Time seems to have flown by as it is over 18 months since I wrote a post entitled – Famille Labruyere a new and exciting relationship. Working with the wines from the three – Domaine Jacques Prieur, Domaine Labruyere and Chateau Rouget, soon to be four with Champagne Labruyere coming soon – estates has been a lot of fun.
This particular tasting was to focus on the Moulin-a-Vent wines from Domaine Labruyere and was very well led by Nicolas Mielly who got the balance between information and passion just right (not always easy!).
A few key dates for Domaine Labruyere.
1850 – The estate started
2001 – They took after the monopole of “Les Clos”
2008 – Edouard Labruyere took over the running of the families wine estates
A run through of some recent vintages was then summed up as follows:
2009 – mature fruits
2010 – Serious
2011 – balanced
2012 – 50% lost…
The 2014 vintage: Budbreak was early, suggesting an early vintage but flowering was about average, beginning early April. Cooler weather in July and August slowed down véraison which started at the end of July. The conditions in July and August, predominantly cooler than average, brought the risk of disease. September, happily, was sunny, hot and dry with higher than average temperatures and very little rain. Picking began on the 11th September, all harvested by hand into small cagettes. The bunches were small, the grapes, big, ripe, healthy and juicy. Harvest lasted 10 days.
A note on scoring…Recently I have been slightly “mucking about” with scoring a few tastings/wines out of 25 rather than 20 as I tend to find that the 16-18 range gets used the whole time when scoring out of 20 and therefore the differentiation is less. I used the 25 point scale for this tasting. There is something of a threshold to the 20 out of 25 level but I feel it is a more useful threshold than the 90 out of 100 mark.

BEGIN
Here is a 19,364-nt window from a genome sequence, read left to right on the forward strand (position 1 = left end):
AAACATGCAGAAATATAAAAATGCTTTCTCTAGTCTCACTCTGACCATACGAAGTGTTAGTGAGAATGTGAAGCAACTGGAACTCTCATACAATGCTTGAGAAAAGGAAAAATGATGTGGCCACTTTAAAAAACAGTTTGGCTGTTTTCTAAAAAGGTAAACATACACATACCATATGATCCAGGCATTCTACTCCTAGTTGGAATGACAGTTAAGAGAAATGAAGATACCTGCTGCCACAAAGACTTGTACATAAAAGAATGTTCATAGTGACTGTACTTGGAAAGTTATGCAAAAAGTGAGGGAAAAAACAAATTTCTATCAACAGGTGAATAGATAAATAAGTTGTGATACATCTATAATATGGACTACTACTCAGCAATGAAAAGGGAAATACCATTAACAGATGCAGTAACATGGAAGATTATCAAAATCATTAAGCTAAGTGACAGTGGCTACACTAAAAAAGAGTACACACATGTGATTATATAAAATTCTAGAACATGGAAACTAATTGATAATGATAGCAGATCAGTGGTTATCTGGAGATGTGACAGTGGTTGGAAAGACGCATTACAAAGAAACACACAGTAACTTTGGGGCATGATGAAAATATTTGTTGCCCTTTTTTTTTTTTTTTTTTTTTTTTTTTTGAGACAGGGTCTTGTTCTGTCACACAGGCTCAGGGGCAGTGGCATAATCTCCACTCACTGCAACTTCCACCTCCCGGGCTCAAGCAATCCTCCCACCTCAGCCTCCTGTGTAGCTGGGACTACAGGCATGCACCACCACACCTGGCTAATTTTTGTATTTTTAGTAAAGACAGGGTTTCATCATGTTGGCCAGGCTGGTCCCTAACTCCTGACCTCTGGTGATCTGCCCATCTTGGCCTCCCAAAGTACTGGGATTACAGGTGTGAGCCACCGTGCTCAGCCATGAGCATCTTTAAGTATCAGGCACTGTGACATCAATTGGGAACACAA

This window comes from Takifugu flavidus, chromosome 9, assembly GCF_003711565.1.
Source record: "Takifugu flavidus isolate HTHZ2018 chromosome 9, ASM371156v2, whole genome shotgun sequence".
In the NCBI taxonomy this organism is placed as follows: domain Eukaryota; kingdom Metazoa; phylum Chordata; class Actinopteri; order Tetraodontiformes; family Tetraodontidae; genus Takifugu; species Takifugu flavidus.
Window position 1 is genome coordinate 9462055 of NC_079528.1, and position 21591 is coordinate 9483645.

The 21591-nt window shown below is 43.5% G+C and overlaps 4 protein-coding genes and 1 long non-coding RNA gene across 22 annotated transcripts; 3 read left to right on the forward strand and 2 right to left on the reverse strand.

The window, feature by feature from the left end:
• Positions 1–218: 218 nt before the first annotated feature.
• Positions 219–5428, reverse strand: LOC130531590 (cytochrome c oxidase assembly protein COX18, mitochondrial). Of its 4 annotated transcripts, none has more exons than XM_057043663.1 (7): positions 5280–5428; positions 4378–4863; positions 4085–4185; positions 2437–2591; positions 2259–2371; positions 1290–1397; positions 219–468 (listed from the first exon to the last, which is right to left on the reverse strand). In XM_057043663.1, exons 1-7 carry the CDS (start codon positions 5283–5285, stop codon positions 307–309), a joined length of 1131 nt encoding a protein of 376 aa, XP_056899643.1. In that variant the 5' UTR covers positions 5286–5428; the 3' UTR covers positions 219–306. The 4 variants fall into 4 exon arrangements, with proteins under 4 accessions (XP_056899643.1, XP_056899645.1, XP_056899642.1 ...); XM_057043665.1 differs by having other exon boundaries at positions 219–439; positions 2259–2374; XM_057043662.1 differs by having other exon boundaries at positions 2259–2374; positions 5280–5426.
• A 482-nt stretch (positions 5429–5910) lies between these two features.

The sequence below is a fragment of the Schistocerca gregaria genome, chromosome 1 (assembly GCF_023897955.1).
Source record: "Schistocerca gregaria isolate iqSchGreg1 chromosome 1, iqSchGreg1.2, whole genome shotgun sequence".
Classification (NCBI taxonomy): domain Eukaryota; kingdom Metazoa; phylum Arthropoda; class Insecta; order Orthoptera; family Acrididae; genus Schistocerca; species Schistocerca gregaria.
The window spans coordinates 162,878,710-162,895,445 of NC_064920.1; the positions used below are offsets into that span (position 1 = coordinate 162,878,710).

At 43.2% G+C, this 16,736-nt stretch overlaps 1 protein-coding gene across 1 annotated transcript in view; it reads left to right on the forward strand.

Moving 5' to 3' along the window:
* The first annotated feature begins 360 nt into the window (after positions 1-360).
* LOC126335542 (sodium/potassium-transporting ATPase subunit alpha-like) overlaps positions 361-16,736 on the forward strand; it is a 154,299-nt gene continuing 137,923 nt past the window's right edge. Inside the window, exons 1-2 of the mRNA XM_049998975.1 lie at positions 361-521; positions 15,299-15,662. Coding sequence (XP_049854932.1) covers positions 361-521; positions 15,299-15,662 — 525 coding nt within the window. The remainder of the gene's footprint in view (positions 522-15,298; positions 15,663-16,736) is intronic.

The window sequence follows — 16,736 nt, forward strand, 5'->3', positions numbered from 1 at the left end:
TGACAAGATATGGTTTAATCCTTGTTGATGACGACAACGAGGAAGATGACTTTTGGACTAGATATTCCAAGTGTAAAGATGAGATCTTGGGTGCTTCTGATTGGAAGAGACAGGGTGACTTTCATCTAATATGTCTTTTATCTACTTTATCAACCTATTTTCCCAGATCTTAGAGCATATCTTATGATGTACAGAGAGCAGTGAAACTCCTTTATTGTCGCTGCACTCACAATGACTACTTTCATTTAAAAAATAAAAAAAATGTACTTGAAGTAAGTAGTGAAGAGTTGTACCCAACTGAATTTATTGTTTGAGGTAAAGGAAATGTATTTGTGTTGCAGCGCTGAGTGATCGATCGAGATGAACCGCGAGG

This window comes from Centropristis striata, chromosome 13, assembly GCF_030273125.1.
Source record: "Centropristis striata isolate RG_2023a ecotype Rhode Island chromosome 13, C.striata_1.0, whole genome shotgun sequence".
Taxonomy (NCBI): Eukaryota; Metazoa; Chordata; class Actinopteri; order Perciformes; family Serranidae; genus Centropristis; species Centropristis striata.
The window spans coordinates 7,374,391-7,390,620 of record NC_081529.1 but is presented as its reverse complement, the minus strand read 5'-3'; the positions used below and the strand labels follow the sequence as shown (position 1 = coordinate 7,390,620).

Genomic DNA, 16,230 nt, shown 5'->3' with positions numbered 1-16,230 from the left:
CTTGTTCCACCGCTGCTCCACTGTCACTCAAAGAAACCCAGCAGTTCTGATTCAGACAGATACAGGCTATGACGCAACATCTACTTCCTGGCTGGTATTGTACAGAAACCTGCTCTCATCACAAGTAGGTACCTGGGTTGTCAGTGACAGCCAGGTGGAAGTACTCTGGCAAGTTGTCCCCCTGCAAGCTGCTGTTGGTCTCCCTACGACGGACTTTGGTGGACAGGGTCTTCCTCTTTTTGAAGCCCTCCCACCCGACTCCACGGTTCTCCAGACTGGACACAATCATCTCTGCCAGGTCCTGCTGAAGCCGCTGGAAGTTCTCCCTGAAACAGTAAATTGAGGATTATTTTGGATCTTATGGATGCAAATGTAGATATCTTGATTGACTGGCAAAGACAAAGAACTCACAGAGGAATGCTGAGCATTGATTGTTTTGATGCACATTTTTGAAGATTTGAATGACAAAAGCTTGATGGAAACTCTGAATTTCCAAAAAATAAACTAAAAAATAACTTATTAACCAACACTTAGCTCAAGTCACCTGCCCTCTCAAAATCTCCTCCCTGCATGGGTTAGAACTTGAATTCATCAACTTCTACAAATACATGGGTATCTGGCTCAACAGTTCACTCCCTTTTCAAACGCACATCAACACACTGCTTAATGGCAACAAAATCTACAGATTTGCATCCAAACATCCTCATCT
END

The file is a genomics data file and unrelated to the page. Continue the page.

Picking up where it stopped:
Moulin-a-Vent Coeur de Terroir 2014
Moulin-a-Vent Champ de Cour 2014
Interestingly, this is the only wine where 100% whole bunches are used, lifting the style of a wine which originates from heavy clay. At the estate they often compare this to Clos Vougeot. There is more depth, spice too, some good greener notes of freshness and then a wave of darker more serious fruit. There is good mineral drive and a persistent tension – this warrants patience. 18/25
Moulin-a-Vent Le Carquelin 2014
This is very different in style, after the Champ de Cour. This is from vines on sandy, granite soils, just near the famous windmill. 5-6% new oak, this was first made in 2011 and is 100% de-stemmed. More lifted, almost orange citrus notes. Then depth on the palate, richer texture but less spice showing. More fruit generally as a balance to the iron that is in there. 18+/25
Moulin-a-Vent Clos du Moulin-a-Vent Monopole Domaine Labruyere 2014
A beautiful colour, Le Clos is aged in barrels, 15% of which are new, others 1 to 2 years old – all coming from Domaine Jacques Prieur. These vines are grown on more sandy soils. This is a very “grown up” wine, serious, superbly concentrated with a wonderful texture, complexity and an iron like grip – rather northern Rhône-esque. 20-21/25
It was a very good tasting. I am the first to admit that I had rather dismissed the wines of Beaujolais (much to the frustration of mates in the trade) until I came across these.
It was too good an opportunity not to re-taste the Rouget 2015, last tasted in Bordeaux during this tasting trip.
Chateau Rouget 2015 – 85% Merlot and 15% Cabernet Franc with 30% new oak. In 2015 60% of the wine made it to the Grand Vin the remaining 40% being designated as “Le Carillon de Rouget”. It is a superb wine, arguably one of the very best value buys of the whole campaign at about £350 a dozen (well I bought it). Rich and full but not without balance it is wine I intend to leave a good while!